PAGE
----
In addition to the performances, the group also runs workshops to help members develop their skills, provides soundtracks and introductions for events, and hosts socials featuring film screenings and video games.
This is the MIT Video Game Orchestra , a student-led group dedicated to performing original arrangements of video game music, film soundtracks, and other kinds of music not usually heard in concert halls. The group performs at least two concerts a year, and all arrangements are written by members of the orchestra and tailored to the group.
The 90-minute performance goes on to incorporate saxophones, cellos, percussion instruments, a French horn, and a variety of other instruments. But with due respect to Beethoven and Bach, their work did not make the program on this night. Instead, the orchestra offered emotionally stirring renditions of songs from video games like “Mario Kart”, “Plants vs. Zombies,” and “Pokémon.”
Around 50 musicians crowd the well-lit Kresge Auditorium stage. They wear formal black attire and concentrated facial expressions. As the conductor carefully raises her baton, the audience comes to a perfect silence. A single piano lets forth a delicate cascade of high-pitched notes and is soon joined by a dozen violins that burst into a catchy, fast-paced melody. Many audience members look at their friends and smile. They recognize the tune.
“I think it’s really cool that there are so many genres that fall under the umbrella term of video game music,” says junior Lynn Jung, who serves a co-music director of the group. “It allows you to explore different musical avenues.”
Many members of the group grew up learning classical instruments and playing classical music. The Video Game Orchestra gives them the opportunity to break that mold and play music more in line with their interests.
“I was definitely into video game music growing up,” says Alex Wardle, a junior who is in charge of managing the group’s library of music. “I listened to it a lot in high school and I really wanted to perform it, but I didn't have the opportunity. None of the music groups that I joined would cover modern soundtracks. I always wished there was an opportunity for me to get to play some of the pieces I really love.”
The group’s organizers are quick to point out that a love for video games is not a requirement for joining. Some students join because they want to continue playing their instruments in a more casual environment. But many came to the Video Game Orchestra to merge two longtime hobbies.
“I was more into playing video games than listening to them, but at the audition, I remember saying, ‘I like video games and I like music, so I will definitely like video game music,’" Jung recalls.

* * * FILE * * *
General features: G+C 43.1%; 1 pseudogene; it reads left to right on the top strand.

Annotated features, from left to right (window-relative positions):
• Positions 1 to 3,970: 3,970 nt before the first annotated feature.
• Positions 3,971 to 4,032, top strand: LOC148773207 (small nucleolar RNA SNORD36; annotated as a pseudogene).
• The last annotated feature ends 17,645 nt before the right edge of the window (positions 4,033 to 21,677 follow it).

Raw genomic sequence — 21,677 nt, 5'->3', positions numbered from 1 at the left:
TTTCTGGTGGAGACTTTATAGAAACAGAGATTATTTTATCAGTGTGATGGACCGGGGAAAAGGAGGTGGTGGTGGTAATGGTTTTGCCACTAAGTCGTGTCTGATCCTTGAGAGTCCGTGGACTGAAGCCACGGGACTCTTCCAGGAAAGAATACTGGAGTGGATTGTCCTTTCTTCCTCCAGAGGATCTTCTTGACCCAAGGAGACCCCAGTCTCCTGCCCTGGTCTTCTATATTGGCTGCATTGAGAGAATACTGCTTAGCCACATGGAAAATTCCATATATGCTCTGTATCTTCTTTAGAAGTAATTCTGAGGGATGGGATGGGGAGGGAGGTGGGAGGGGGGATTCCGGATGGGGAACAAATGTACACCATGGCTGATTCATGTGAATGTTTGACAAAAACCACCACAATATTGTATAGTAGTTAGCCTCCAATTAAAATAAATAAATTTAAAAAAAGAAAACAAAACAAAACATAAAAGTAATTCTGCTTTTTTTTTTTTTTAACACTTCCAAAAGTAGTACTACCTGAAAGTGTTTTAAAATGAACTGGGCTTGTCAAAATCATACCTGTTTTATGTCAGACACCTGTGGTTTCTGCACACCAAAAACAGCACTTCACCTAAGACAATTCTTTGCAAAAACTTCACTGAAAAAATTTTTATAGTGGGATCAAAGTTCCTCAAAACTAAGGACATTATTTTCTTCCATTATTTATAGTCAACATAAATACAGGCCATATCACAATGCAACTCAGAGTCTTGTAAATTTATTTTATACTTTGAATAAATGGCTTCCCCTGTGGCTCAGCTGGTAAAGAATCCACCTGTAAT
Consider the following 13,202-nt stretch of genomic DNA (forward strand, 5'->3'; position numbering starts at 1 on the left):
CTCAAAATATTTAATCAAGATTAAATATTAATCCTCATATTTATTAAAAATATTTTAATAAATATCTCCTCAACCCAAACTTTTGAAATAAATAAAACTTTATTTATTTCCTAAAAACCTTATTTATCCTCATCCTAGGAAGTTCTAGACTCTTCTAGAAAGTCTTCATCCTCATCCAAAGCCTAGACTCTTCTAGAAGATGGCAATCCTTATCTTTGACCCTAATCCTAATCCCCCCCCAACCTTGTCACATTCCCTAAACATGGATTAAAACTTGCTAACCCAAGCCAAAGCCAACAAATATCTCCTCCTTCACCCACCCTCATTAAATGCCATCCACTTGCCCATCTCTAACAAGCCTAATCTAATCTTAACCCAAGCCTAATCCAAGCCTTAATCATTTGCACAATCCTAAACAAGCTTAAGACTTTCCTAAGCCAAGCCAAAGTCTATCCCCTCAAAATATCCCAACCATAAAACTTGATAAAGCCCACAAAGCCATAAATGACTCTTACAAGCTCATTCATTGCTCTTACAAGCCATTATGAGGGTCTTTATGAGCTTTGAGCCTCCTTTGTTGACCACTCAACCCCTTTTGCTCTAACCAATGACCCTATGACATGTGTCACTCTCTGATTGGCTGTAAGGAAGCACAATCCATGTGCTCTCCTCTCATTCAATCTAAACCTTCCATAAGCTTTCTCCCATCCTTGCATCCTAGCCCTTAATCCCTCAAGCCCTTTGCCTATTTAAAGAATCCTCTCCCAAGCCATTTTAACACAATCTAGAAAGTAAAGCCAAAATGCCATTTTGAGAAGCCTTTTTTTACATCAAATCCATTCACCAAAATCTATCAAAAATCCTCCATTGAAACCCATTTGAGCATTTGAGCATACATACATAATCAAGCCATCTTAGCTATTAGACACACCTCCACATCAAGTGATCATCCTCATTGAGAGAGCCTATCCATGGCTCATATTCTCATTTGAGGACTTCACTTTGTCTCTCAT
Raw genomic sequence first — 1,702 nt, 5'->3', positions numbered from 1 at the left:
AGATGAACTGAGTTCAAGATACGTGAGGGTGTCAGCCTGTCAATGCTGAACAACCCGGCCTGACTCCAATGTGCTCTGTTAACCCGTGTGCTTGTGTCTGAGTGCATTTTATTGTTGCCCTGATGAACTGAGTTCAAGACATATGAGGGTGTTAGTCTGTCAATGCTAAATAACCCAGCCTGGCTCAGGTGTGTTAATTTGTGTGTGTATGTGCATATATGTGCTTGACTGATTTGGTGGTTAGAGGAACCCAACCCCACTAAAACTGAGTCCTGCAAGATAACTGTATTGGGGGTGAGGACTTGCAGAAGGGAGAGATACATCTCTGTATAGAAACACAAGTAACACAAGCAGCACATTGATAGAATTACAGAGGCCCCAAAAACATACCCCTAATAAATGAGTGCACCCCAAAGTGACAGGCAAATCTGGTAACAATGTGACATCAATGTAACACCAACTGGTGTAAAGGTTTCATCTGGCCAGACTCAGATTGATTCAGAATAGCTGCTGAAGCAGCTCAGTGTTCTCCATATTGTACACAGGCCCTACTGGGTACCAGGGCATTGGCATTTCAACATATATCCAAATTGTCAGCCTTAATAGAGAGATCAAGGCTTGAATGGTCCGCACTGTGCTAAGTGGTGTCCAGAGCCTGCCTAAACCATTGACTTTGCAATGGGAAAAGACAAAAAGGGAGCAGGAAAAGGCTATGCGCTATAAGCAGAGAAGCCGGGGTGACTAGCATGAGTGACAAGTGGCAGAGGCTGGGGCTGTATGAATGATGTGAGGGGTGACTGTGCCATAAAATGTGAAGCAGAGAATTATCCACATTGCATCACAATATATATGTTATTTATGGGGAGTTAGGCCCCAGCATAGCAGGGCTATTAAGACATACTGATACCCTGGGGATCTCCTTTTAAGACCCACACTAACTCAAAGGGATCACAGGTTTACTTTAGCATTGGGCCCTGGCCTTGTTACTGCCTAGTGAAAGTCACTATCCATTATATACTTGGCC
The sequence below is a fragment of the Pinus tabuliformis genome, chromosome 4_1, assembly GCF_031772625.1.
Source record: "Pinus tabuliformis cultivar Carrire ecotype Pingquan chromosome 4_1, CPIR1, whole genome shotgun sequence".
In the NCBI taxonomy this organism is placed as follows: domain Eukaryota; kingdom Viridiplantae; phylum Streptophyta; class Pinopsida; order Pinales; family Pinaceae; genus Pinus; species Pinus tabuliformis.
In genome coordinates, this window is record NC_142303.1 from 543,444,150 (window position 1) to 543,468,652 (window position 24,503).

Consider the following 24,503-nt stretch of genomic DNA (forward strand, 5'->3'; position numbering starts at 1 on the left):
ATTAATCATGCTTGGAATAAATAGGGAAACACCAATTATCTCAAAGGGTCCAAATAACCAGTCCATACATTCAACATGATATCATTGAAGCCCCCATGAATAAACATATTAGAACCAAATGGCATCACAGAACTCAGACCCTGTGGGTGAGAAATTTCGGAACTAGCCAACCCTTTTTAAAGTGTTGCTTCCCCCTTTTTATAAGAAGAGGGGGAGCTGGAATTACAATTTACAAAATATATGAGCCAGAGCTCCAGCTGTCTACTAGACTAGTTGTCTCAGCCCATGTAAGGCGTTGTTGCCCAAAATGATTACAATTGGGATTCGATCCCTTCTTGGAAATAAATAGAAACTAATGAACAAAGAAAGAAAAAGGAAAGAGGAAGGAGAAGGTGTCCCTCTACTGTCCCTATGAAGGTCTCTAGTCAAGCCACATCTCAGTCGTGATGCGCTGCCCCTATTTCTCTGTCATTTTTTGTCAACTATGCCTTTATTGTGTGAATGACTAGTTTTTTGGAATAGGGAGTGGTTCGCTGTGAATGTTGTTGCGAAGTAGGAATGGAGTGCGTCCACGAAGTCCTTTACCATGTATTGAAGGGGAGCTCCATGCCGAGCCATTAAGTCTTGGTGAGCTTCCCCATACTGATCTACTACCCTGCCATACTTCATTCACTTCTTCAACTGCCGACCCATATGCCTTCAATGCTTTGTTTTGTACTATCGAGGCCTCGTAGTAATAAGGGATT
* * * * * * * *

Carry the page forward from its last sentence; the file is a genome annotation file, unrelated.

Beyond the tunes, there are several key differences between the group and a traditional orchestra, the largest being the open approach to preparing the arrangements.
“It's a more collaborative environment, where it’s less the conductors choosing the music we play and more of a community effort based on the pieces we like as a community,” Wardle says. “Through our feedback process with arrangements, it becomes this group effort in which everyone’s working together.”
A key part of that process is inviting students to try their hand at writing music through workshops each semester.
“I had a little background in writing music. I loved listening to videogame music and I’d played for quite a while, but I definitely hadn’t done anything like an orchestral arrangement,” Wardle says. “By playing student-made arrangements my first year, I realized I could do something like that. There were people I could reach out to, like other students, who had done it in the past, so I jumped straight in and have been pushing out arrangements ever since.”
Many members joined because they loved making music and video games, but they say they’ve stayed because of the community.
“A big reason I’ve stayed in VGO is the community and the people,” says Ishika Shah, a senior who serves as the group’s co-music director. “It’s been a great way to meet new people and join a community I’ve really enjoyed being a part of.”
The group’s organizers encourage participants to mingle outside of their instrument section, and rehearsals are often interspersed with casual talk of music and video games. But the music and performances are still taken seriously.
Concerts have had as many as 200 attendees — with many more watching online (the group’s YouTube channel features most performances). Renditions of emotional pieces have sometimes moved people to tears, and because many people attend out of an interest in video games, the group attracts a broader audience to orchestral music than traditional symphony orchestras.
In addition to classically orchestrated headliners, the orchestra also plays pieces that feature more rock or jazz and that get people dancing and clapping along. In one performance of a karaoke favorite, “Baka Mitai” (or “I’ve Been a Fool” in Japanese), the orchestra invited the audience to sing along.
The orchestra’s decisions are guided by whatever sounds fun — and for the people that don’t put video game music in the same class as Beethoven, the group believes they’re adding credibility to a perhaps underrated genre.
“Honestly, I think at the end of the day what I care about when I am listening to music or playing music is just that the music resonates with me in some way, or that it’s fun to listen to or fun to play,” Jung says. “For some people, that might be classical music, but for me that happens to be a lot of video game music.”